It has been theorized that Sessions is using this time to feel out how receptive citizens and officials would be to a crackdown; if he doesn’t see the answer to that by now, he never will. Most people and officials in legal marijuana states want Sessions to go away and spend his time on other subjects.

In fact, the message officials in Colorado sent to Sessions tracks pretty close to the message the other 3 states sent him as well. None are calling for federal interference in their affairs; they are calling for quite the opposite.

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Salveo Entire Portfolio Selected as Marijuana Trailblazers by CB Insights

Salveo portfolio companies: Wurk, Front Range Biosciences, and Headset

In a report just released by CB Insights named, Trailblazers 2017: Innovators in the Marijuana Industry, all 3 existing portfolio companies were selected as Trailblazers across 3 separate categories.

Salveo companies listed as trailablazers included: Wurk (Compliance), Front Range Biosciences (Next Gen Cultivation), and Headset (Business Intelligence).   

 

 

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CO Governor Hickenlooper Interview on Cannabis Legalization

CO Governor on Cannabis Legalization

CO Governor John Hickenlooper provides more detail in an interview with his thoughts on cannabis legalization in his state, and how he hasn't seen anything negative regarding an increase in "kid usage" which was one of his greatest worries.

As the Governor explains, people to his surprise have reacted in a much more responsible fashion than he had originally envisioned.

Each of the states need to continue to watch the effects of usage after legalization.   For legal professional operations, it is incumbent upon everyone to make sure the product is safe, and that there are the necessary protections against under-age access, and that there is not illegal diversion of product.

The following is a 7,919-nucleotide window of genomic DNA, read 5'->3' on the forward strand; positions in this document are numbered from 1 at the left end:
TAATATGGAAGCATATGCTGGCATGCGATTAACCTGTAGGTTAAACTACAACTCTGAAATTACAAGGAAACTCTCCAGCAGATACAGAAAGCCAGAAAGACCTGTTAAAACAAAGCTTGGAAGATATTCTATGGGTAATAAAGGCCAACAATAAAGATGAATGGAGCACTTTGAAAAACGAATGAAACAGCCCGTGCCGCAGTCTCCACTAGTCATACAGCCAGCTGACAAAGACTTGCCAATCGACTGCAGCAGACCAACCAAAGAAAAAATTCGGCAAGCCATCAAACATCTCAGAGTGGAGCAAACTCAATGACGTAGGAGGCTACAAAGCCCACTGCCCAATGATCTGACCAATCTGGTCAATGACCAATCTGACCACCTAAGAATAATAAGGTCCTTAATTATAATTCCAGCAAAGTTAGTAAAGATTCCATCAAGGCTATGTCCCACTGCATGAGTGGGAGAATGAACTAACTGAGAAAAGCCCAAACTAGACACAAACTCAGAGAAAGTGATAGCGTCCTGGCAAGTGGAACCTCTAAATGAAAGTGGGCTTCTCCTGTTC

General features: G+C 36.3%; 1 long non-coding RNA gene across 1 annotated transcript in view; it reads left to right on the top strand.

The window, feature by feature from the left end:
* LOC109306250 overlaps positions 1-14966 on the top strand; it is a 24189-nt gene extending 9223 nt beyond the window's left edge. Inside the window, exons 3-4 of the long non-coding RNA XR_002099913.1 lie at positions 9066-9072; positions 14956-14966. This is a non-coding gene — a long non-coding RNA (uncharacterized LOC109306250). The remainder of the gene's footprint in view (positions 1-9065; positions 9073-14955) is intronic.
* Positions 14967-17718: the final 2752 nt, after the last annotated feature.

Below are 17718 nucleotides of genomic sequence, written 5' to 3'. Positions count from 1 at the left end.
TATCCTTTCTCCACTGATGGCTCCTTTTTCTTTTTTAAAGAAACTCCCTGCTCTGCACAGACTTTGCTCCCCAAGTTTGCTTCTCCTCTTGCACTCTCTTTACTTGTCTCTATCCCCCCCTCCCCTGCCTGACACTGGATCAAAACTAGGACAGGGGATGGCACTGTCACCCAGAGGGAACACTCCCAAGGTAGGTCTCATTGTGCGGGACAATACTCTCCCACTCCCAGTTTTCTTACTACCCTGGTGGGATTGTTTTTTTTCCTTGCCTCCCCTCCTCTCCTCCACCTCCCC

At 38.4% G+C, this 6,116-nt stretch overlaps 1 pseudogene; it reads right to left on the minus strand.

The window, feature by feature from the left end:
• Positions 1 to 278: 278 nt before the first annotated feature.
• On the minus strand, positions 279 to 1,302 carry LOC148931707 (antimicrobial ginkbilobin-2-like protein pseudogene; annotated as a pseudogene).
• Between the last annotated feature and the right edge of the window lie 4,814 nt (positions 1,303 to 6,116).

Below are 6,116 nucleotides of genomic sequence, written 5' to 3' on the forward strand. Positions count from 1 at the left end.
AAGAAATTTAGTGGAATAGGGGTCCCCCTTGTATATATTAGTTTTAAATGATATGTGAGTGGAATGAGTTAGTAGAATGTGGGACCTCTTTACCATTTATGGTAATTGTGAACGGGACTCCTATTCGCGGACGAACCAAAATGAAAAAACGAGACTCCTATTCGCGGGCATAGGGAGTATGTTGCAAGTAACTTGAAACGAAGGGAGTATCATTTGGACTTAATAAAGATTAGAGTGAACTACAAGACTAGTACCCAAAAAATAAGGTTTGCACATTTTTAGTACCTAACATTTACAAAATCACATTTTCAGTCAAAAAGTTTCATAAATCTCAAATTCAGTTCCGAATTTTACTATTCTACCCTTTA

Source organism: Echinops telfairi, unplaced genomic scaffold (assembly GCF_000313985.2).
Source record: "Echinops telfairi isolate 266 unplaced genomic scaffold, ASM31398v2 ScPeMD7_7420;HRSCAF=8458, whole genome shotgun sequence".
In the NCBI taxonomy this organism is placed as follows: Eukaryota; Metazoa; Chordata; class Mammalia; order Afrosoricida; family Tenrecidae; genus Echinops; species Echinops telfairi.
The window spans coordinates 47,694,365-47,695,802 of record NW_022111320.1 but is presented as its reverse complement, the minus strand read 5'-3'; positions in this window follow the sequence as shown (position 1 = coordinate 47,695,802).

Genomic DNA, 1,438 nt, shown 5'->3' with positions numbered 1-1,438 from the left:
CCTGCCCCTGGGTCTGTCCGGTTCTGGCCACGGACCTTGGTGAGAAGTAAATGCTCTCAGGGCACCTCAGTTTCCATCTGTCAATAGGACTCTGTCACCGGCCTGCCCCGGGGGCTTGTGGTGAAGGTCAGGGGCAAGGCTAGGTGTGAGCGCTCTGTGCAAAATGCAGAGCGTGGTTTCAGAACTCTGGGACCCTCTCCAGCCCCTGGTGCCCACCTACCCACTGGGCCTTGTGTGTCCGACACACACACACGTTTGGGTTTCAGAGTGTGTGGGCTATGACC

As described, the population continues to overwhelming support legalization and decriminalization, and only upon such success we the proper research be able to be conducted on where and how cannabis is medicinally beneficial.

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What the White House doesn’t know about marijuana policy

During today’s White House briefing, Press Secretary Sean Spicer was asked about the Trump administration’s position on marijuana enforcement. This issue has left marijuana advocates, business owners, investors, patients, and consumers wondering what the president’s true intentions are. As 28 states and DC have legalized medical marijuana and eight states and DC have legalized recreational marijuana, the administration’s position is one that will affect many Americans.

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During today’s White House briefing, Press Secretary Sean Spicer was asked about the Trump administration’s position on marijuana enforcement. This issue has left marijuana advocates, business owners, investors, patients, and consumers wondering what the president’s true intentions are. As 28 states and DC have legalized medical marijuana and eight states and DC have legalized recreational marijuana, the administration’s position is one that will affect many Americans.

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As Pot Prices Plunge, Growers Scramble to Cut Their Costs

As Pot Prices Plunge, Growers Scramble to Cut Their Costs
by Jack Kaskey - Bloomberg
Scotts and other agricultural-tech companies tap new market; Harvesting 1,700 pounds of Dirty Girl and Cinderella's Dream
The increasing supply of legal marijuana is turning into a major buzz kill for growers as prices plunge -- and an opportunity for companies that can help cut production costs.

by Jack Kaskey - Bloomberg Scotts and other agricultural-tech companies tap new market; Harvesting 1,700 pounds of Dirty Girl and Cinderella's Dream.

The increasing supply of legal marijuana is turning into a major buzz kill for growers as prices plunge -- and an opportunity for companies that can help cut production costs.